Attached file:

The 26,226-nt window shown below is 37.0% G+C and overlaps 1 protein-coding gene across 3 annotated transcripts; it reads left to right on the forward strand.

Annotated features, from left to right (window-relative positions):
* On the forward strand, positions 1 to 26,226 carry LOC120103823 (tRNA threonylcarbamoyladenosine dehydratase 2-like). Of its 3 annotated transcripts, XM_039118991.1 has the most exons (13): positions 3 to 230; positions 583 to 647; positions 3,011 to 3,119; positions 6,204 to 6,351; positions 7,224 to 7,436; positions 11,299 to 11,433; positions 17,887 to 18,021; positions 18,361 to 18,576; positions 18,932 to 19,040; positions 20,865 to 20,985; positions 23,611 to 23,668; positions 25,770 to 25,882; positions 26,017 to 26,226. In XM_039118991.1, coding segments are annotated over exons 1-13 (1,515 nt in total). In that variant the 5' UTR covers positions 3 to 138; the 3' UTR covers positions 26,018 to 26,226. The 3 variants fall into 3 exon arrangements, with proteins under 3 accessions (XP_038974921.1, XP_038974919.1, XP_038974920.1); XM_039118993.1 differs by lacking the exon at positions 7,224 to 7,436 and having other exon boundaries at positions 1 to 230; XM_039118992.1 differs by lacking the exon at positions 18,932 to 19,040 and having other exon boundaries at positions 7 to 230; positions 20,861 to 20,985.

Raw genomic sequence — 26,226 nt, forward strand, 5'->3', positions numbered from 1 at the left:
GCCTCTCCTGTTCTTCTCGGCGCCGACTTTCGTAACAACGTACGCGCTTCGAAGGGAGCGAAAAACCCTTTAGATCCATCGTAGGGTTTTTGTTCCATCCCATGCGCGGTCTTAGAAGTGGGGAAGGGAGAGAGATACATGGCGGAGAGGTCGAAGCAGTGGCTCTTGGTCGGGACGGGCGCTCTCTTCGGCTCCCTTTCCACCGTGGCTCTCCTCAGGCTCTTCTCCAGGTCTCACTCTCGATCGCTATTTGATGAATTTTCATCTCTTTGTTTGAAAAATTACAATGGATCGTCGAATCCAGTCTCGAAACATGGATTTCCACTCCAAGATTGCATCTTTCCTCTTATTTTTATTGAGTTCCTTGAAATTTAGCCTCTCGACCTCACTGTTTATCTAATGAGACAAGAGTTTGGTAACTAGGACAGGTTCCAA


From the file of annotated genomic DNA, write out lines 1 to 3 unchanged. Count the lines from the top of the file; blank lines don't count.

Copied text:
The 26,226-nt window shown below is 37.0% G+C and overlaps 1 protein-coding gene across 3 annotated transcripts; it reads left to right on the forward strand.

Annotated features, from left to right (window-relative positions):
* On the forward strand, positions 1 to 26,226 carry LOC120103823 (tRNA threonylcarbamoyladenosine dehydratase 2-like). Of its 3 annotated transcripts, XM_039118991.1 has the most exons (13): positions 3 to 230; positions 583 to 647; positions 3,011 to 3,119; positions 6,204 to 6,351; positions 7,224 to 7,436; positions 11,299 to 11,433; positions 17,887 to 18,021; positions 18,361 to 18,576; positions 18,932 to 19,040; positions 20,865 to 20,985; positions 23,611 to 23,668; positions 25,770 to 25,882; positions 26,017 to 26,226. In XM_039118991.1, coding segments are annotated over exons 1-13 (1,515 nt in total). In that variant the 5' UTR covers positions 3 to 138; the 3' UTR covers positions 26,018 to 26,226. The 3 variants fall into 3 exon arrangements, with proteins under 3 accessions (XP_038974921.1, XP_038974919.1, XP_038974920.1); XM_039118993.1 differs by lacking the exon at positions 7,224 to 7,436 and having other exon boundaries at positions 1 to 230; XM_039118992.1 differs by lacking the exon at positions 18,932 to 19,040 and having other exon boundaries at positions 7 to 230; positions 20,861 to 20,985.